Stung by Dave’s words and believing himself to be a hypocrite, Sacker informs Wags that she is suspending his candidacy for Congress. She says MPC is “where I’m supposed to be”. I think she might be right. Wags’ disappointing reaction is the most telling. Is he afraid that she has gone to the dark side?

Speaking of Wags, his increasingly confused facial expressions are the perfect stand-in for audiences. He is still working alongside Prince and Scooter, but he has not yet been made aware of the top-secret scheme. Near the end of the episode, Wags observes to Scooter that Prince has finally managed to get the MPC staff on his side. Scooter agrees, ambiguously noting that “they’re ready”. Wags, it’s all of us when he asks, “For what?”

Chuck’s guys involuntary retirement with his father, Ira Schirmer, and Judge Adam DiGiulio (with Dr. Swerdlow making a guest appearance) does little to drive the narrative other than reminding our warrior fallen from social justice that he is most alive when he is immersed in a fight. He’s not interested in resetting, rebranding, or podcasting. It’s revenge or bust for Chuck, and it takes an over-the-top MAGA-like caricature played by Matthew Lillard to help him get his groove back.

Lillard is Ronald Chestnut, mankind’s worst nightmare: the kind of asshole who loudly screams into his phone during someone else’s sensory deprivation experience, then starts Instagramming the second he walks into the room. bedroom. The kind of asshole who doesn’t take no for an answer when a woman politely declines his offer of drinks later in the evening. The kind of asshole who punches a Hispanic server to start spewing rhetoric fueled by privilege and racism.

The kind of asshole that excites Chuck and is ready to fight back against Mike Prince. But not before he goes by the name Chestnut (his credentials still work – ah, TV!) and delivers another beautiful speech worthy of the Rhoades name. Chuck teaches Chestnut, on parole, that a hard worker like the anonymous waiter is “more American than you’ll ever be” and that he better walk away from this fight now. One shot at Chuck, and he’ll be back in jail, serving time for unpaid child support and embezzlement.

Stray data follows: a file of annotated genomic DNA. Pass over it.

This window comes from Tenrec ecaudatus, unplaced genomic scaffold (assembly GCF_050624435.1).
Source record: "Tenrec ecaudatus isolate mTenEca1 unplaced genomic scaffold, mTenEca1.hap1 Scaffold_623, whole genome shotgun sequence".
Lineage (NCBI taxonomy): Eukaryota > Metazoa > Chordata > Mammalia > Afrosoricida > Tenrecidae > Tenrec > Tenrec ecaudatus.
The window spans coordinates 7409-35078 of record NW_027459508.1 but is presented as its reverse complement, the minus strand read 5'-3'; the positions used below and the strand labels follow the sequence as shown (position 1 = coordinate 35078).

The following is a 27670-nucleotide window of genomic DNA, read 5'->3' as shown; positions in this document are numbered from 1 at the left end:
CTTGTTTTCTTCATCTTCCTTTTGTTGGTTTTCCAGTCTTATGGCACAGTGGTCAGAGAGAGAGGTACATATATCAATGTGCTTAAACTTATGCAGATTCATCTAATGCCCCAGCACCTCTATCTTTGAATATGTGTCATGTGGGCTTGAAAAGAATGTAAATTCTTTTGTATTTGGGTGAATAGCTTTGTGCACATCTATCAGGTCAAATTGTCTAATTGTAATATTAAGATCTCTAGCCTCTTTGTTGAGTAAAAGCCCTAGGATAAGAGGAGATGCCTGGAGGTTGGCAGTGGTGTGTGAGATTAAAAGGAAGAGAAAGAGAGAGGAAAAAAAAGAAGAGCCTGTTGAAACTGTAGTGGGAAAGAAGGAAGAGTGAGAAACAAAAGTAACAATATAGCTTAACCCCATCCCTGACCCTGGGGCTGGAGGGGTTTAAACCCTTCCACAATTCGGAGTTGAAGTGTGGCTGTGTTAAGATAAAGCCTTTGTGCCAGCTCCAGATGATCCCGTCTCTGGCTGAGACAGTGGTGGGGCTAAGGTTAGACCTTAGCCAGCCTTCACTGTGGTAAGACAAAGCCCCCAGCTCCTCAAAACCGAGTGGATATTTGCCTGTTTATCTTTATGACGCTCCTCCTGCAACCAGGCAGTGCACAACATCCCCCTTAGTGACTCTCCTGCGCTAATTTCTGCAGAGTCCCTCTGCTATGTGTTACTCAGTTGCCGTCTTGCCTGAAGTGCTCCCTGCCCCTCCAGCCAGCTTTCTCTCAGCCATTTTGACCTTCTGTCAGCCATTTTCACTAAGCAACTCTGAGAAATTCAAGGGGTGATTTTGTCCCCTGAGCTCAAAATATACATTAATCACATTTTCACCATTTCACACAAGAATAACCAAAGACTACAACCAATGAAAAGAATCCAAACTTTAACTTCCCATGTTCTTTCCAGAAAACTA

After receiving rare praise from Senior, Chuck confides in Ira that he knows how to go after Prince now. Chuck, like Wendy, noticed the oddity that Prince needed to be present in the Senate Chamber the night of his dismissal. Even though Prince didn’t have to be there, his Gladiator the references betray his hand: “He loves blood sport,” observes Chuck. “And someone who loves blood sport can be induced into another fight.” We don’t know what Chuck’s new plan is, but we do know that it involves setting up a fight where Prince is at a disadvantage.

It won’t be easy, that’s for sure because his enemy now has a whole “army” behind him. By giving the MPC crew a taste of “freshly shot power” in the form of a Roll up membership and, in keeping with the Roman theme, the drug and alcohol fueled bacchanalia at Stately Prince Manor, Mike Prince officially has the absolute loyalty of every one of his employees.

Well, the jury is still out on Taylor.

• The men exchanging war stories over evening drinks at the Sagamore were an eye-opening moment for Dr Swerdlow. Although he didn’t mention her by name, Billions suggests Joan Rivers died by his hand. What’s more troubling is that this was only the “first” time Swerdlow had lost his medical license.

• It was also nice to know that Senior had knocked down a few ankles in his lifetime. I enjoyed watching him squirm while recounting the end of his “King of New York” days, when a building he owned caught fire, killing 79 people because the sprinklers and fire doors failed. were not up to code.

• Hey, Billionswith your chuck-doing-yoga-by the lake scene. Mad Men would like a word.

• Rian sleeping with Prince (after pushing Taylor away) was a twist I didn’t see coming.

About Bernice D. Brewer